Potato beignets from Haute-Savoie
Alternative names Many (see text)
Type Pastry
Place of origin Rome
Main ingredients Dough, powdered sugar
Variations sourdough
Cookbook: Beignet  Media: Beignet

Beignet (English: /bɛnˈj/; French: [bɛɲɛ], ben-YAY literally bump),[1] synonymous with the English "fritter", is the French term for a pastry made from deep-fried choux pastry.[2] Beignets may also be made from other types of dough, including yeast dough.

History and description

The tradition of beignets dates to the time of Ancient Rome, although the practice of frying food itself extends much further back; references to the ancient Greeks frying various foods in olive oils during the 5th century BC exist,[3] and other cultures have adapted their own methods as well. The term beignet can be applied to two varieties, depending on the type of pastry. The French-style beignet in the United States, has the specific meaning of deep-fried choux pastry.[2] Beignets can also be made with yeast pastry,[4] which might be called boules de Berlin in French, referring to Berliner doughnuts which have a spherical shape (in other words, they do not have the typical doughnut hole) filled with fruit or jam.

In Corsica, beignets made with chestnut flour (Beignets de farine de châtaigne) are known as fritelli.

Donuts (doughnuts) in Quebec and elsewhere in Canada are referred to as both Beigne and Beignet in French.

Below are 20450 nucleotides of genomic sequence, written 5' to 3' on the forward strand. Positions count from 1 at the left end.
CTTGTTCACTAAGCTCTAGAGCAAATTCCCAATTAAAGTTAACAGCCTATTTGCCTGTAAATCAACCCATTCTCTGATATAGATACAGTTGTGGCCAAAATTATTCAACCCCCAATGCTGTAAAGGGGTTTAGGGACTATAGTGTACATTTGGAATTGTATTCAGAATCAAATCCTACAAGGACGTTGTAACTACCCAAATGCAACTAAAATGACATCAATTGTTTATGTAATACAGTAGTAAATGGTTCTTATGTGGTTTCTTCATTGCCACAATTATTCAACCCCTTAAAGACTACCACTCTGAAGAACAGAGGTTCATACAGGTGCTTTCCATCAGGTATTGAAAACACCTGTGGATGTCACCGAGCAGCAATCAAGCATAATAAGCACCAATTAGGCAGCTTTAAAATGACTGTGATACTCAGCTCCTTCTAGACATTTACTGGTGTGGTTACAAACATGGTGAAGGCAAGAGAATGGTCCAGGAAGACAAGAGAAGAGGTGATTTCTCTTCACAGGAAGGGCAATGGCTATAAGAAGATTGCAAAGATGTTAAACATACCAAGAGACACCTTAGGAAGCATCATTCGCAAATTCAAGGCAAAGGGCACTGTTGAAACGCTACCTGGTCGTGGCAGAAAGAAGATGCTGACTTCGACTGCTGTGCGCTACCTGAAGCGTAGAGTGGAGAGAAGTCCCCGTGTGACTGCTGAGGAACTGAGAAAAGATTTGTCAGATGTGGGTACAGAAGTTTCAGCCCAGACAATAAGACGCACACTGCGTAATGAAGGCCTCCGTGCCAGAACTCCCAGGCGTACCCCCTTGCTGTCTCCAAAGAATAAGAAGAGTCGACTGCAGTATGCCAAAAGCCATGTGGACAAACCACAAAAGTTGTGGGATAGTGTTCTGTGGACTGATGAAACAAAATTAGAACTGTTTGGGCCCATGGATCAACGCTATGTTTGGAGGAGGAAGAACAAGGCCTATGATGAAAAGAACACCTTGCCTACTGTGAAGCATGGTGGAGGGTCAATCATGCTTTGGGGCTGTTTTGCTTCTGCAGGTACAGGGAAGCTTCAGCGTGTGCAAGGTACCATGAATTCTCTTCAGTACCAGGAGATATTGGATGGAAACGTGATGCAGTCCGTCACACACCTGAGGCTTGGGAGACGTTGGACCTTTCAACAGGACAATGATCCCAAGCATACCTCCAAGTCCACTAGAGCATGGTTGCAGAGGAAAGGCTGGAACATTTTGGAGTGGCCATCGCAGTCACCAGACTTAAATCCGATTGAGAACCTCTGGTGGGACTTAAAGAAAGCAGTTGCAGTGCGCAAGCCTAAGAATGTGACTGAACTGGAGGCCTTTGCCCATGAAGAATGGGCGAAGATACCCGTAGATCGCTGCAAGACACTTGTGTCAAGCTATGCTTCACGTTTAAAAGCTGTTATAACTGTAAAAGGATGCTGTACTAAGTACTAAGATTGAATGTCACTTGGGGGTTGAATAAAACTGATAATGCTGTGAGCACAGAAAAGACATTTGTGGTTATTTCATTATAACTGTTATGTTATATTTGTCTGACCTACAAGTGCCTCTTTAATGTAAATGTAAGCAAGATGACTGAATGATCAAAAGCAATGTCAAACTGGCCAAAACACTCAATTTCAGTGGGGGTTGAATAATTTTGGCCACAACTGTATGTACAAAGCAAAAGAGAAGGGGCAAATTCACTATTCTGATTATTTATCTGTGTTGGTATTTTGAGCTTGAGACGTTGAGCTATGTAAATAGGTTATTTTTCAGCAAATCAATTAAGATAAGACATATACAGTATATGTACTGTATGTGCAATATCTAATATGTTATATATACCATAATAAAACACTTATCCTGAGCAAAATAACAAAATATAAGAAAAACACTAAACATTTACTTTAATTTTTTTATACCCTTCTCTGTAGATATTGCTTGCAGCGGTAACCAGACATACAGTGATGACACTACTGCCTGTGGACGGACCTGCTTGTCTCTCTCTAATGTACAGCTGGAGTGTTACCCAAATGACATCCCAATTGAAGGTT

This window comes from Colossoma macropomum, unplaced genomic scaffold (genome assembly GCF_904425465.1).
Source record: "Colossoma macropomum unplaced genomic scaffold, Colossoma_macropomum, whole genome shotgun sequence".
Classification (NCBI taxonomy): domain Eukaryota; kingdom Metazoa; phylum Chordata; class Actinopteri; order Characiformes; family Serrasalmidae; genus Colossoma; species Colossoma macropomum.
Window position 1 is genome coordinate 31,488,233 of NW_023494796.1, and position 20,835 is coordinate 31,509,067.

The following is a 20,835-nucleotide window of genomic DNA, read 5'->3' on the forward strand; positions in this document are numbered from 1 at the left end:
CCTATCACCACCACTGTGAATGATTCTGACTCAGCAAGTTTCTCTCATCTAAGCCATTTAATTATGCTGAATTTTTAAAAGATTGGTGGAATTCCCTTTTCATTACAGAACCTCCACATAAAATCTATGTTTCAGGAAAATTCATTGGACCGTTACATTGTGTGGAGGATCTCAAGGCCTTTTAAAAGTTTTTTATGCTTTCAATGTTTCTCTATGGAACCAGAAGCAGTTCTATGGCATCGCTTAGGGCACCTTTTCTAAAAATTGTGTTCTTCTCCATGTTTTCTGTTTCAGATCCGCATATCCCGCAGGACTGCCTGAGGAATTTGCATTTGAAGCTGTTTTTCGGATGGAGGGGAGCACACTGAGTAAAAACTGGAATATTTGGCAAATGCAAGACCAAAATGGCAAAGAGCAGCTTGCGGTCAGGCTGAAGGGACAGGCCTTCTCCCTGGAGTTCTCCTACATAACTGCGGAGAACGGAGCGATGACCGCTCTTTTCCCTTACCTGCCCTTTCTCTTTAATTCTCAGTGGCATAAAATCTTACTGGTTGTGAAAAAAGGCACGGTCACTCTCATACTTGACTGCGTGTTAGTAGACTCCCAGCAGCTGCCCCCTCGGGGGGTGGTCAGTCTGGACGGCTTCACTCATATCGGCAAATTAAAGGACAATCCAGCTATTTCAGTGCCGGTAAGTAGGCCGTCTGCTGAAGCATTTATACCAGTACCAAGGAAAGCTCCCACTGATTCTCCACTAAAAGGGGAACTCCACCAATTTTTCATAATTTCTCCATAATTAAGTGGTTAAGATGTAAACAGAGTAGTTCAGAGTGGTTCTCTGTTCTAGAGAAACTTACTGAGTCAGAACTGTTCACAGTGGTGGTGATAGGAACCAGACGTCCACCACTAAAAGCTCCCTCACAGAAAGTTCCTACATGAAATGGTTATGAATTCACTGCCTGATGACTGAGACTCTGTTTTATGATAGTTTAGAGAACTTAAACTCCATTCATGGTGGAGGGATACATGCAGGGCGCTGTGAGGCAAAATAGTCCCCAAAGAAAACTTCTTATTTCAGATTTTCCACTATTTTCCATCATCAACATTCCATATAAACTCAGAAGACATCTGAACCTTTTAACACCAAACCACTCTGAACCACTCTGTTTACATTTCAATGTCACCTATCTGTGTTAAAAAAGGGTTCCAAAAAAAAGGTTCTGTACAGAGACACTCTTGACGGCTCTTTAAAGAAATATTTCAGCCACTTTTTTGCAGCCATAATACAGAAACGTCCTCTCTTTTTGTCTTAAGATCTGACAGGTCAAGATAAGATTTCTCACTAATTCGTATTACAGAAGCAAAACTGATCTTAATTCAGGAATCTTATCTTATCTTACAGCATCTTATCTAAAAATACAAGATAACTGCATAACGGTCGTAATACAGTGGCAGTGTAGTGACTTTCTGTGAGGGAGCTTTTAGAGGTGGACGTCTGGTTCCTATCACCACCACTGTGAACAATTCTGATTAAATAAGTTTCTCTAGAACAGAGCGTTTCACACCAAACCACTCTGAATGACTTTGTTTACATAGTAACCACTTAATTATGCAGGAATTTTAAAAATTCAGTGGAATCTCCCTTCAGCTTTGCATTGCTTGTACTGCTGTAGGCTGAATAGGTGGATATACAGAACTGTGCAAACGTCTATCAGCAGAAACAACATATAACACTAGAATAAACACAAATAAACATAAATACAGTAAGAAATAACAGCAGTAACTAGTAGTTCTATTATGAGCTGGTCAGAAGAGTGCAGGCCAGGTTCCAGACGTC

New Orleans

Beignets are commonly known in New Orleans as a breakfast served with powdered sugar on top.[2] They are traditionally prepared right before consumption to be eaten fresh and hot. Variations of fried dough can be found across cuisines internationally; however, the origin of the term beignet is specifically French. In the United States, beignets have been popular within New Orleans Creole cuisine and are customarily served as a dessert or in some sweet variation. They were brought to New Orleans in the 18th century by French colonists,[4] from "the old mother country",[5] also brought by Acadians, and became a large part of home-style Creole cooking, variations often including banana or plantain – popular fruits in the port city.[6][7] Today, Café du Monde is a popular New Orleans food destination specializing in beignets with powdered sugar, coffee with chicory, and café au lait.[8] Beignets were declared the official state doughnut of Louisiana in 1986.[9]


Ingredients used to prepare beignets traditionally include:

See also


  1. "beignet". Collins English Dictionary – Complete and Unabridged. HarperCollins Publishers. 2003.
  2. 1 2 3 Davidson, Alan (1999). Oxford Companion to Food. Oxford University Press. p. 70. ISBN 9780192115799.
  3. Randal, Oulton, (5 October 2010). "Deep-Fried Foods". Archived from the original on 20 May 2015.
  4. 1 2 "Beignet History and Recipe". Archived from the original on November 9, 2016. Retrieved February 13, 2017.
  5. Schneider, Wendi (1989). The Picayune's Creole Cook Book. New York: Random House. p. 385.
  6. McKnight, Laura (November 16, 2007). "Beignets: More than Just a Doughnut".
  7. "Of Interest to Women: Banana Served In Appetizing Forms". The Philadelphia Inquirer. January 1, 1907.
  8. "History". Café du Monde. Archived from the original on 2011-11-03.
  9. "Beignet: Louisiana State Doughnut". Archived from the original on April 1, 2015. Retrieved February 13, 2017.

Further reading

  • Yves Thuriès, French Pastry, ISBN 0-471-28598-6
  • Rosana G Moreira et al., Deep Fat Frying: Fundamentals and Applications, ISBN 0-8342-1321-4
This article is issued from Wikipedia. The text is licensed under Creative Commons - Attribution - Sharealike. Additional terms may apply for the media files.